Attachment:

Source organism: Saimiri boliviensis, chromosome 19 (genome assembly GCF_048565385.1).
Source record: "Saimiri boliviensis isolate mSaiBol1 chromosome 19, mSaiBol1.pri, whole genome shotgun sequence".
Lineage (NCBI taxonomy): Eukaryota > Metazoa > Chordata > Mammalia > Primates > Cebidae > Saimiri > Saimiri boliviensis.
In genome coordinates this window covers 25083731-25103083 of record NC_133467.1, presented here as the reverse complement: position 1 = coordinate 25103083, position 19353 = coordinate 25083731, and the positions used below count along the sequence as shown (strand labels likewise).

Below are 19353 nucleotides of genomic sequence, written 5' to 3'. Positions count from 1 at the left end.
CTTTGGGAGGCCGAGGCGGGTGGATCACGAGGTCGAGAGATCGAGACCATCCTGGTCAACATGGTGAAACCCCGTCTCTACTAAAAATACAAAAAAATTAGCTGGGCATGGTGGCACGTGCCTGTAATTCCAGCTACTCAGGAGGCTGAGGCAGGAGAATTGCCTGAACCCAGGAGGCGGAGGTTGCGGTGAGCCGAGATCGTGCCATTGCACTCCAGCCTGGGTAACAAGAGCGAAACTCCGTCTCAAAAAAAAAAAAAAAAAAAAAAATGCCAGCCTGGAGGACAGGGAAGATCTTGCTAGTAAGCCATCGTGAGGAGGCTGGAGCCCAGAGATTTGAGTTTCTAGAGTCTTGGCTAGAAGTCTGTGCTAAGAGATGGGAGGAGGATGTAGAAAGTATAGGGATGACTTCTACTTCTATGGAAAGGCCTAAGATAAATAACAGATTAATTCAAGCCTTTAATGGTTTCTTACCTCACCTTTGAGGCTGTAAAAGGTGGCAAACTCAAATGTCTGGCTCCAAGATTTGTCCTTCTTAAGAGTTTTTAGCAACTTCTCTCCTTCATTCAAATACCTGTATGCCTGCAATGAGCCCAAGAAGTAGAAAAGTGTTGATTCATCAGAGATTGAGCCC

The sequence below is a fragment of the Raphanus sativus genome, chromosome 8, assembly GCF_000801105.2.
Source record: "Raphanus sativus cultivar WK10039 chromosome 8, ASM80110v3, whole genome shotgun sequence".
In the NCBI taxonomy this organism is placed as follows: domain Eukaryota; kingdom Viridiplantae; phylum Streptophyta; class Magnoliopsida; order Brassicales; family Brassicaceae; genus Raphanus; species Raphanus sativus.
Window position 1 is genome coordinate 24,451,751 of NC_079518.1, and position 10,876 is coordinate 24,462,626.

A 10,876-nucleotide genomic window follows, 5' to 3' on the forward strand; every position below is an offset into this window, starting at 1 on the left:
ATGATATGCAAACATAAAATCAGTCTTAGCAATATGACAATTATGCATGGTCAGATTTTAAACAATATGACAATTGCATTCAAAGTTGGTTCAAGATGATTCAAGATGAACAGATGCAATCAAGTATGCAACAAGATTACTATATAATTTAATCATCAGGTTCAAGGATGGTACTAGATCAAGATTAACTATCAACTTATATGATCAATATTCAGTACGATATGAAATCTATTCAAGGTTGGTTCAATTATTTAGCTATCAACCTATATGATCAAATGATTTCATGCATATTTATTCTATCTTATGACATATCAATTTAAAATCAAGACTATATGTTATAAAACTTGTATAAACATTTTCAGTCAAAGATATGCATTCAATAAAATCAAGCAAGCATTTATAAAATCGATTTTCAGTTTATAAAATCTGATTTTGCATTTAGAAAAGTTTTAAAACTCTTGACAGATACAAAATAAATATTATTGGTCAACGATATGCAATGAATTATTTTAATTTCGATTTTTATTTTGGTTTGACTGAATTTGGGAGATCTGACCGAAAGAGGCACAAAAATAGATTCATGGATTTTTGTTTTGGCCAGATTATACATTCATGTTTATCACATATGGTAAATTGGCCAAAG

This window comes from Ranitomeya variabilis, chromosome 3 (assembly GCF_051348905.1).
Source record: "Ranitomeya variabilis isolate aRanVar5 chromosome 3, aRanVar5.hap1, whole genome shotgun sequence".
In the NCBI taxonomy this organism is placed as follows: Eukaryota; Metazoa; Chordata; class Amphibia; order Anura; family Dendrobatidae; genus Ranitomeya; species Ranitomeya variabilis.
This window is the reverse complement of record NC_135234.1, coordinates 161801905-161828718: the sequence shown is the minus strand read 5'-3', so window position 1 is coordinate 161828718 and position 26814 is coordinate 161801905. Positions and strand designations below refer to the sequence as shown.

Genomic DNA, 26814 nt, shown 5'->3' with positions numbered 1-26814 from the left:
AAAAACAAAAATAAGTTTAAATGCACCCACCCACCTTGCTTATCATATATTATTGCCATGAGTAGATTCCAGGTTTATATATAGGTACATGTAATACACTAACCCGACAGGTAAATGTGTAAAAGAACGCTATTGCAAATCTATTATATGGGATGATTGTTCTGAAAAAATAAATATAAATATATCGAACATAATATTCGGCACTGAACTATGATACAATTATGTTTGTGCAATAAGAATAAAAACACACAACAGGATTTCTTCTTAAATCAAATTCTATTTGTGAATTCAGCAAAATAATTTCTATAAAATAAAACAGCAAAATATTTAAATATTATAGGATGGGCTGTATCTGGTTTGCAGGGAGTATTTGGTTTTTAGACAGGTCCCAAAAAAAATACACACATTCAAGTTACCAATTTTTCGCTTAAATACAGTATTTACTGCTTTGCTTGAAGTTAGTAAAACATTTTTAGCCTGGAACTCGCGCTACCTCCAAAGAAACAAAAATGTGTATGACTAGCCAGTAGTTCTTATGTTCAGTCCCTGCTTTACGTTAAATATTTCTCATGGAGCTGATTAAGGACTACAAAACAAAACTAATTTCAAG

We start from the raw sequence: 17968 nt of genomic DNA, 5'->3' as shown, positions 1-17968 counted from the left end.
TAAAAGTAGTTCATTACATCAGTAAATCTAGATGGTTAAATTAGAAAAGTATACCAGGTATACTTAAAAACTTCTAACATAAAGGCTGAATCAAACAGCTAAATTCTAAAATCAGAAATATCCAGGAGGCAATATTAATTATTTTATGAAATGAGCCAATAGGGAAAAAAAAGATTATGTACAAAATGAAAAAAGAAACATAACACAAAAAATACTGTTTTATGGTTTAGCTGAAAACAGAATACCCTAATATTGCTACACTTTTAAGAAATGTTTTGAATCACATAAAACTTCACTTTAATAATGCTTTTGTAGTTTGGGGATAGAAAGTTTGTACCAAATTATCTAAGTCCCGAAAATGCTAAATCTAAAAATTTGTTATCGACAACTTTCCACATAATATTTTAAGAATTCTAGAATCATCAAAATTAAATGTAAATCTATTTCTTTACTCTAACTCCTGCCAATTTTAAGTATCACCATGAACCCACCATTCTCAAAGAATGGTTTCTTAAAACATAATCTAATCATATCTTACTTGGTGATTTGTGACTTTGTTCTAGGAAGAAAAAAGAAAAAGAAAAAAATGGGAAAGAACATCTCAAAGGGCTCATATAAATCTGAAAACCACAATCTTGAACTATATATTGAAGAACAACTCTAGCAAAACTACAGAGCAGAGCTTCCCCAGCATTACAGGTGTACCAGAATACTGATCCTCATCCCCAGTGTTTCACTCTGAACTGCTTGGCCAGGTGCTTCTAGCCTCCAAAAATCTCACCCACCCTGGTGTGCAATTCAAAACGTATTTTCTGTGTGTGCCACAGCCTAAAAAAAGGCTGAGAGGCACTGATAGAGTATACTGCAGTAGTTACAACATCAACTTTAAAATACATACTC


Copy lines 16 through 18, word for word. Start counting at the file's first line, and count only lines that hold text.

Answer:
This window is the reverse complement of record NC_135234.1, coordinates 161801905-161828718: the sequence shown is the minus strand read 5'-3', so window position 1 is coordinate 161828718 and position 26814 is coordinate 161801905. Positions and strand designations below refer to the sequence as shown.

Genomic DNA, 26814 nt, shown 5'->3' with positions numbered 1-26814 from the left:
AAAAACAAAAATAAGTTTAAATGCACCCACCCACCTTGCTTATCATATATTATTGCCATGAGTAGATTCCAGGTTTATATATAGGTACATGTAATACACTAACCCGACAGGTAAATGTGTAAAAGAACGCTATTGCAAATCTATTATATGGGATGATTGTTCTGAAAAAATAAATATAAATATATCGAACATAATATTCGGCACTGAACTATGATACAATTATGTTTGTGCAATAAGAATAAAAACACACAACAGGATTTCTTCTTAAATCAAATTCTATTTGTGAATTCAGCAAAATAATTTCTATAAAATAAAACAGCAAAATATTTAAATATTATAGGATGGGCTGTATCTGGTTTGCAGGGAGTATTTGGTTTTTAGACAGGTCCCAAAAAAAATACACACATTCAAGTTACCAATTTTTCGCTTAAATACAGTATTTACTGCTTTGCTTGAAGTTAGTAAAACATTTTTAGCCTGGAACTCGCGCTACCTCCAAAGAAACAAAAATGTGTATGACTAGCCAGTAGTTCTTATGTTCAGTCCCTGCTTTACGTTAAATATTTCTCATGGAGCTGATTAAGGACTACAAAACAAAACTAATTTCAAG